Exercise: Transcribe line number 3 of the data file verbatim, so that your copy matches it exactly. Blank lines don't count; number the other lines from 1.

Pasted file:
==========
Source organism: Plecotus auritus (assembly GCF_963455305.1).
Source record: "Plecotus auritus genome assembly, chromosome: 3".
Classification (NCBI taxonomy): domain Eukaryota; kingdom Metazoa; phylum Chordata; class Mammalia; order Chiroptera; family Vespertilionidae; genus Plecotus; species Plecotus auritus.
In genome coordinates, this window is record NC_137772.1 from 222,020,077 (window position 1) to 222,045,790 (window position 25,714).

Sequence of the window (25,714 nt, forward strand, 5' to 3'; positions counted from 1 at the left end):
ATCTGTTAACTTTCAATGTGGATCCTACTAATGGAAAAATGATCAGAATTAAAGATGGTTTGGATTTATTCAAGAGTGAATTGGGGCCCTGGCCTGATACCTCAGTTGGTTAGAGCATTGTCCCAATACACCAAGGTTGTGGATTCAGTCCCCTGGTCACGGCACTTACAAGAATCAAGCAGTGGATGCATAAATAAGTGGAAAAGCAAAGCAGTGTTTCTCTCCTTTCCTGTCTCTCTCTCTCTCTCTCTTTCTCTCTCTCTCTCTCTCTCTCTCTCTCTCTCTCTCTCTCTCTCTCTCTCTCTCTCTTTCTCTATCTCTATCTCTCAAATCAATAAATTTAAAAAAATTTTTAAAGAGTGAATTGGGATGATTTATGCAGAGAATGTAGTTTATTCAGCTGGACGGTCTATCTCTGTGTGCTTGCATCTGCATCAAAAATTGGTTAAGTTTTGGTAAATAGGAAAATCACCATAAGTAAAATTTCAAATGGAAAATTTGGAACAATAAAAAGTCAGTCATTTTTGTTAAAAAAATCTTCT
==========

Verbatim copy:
Classification (NCBI taxonomy): domain Eukaryota; kingdom Metazoa; phylum Chordata; class Mammalia; order Chiroptera; family Vespertilionidae; genus Plecotus; species Plecotus auritus.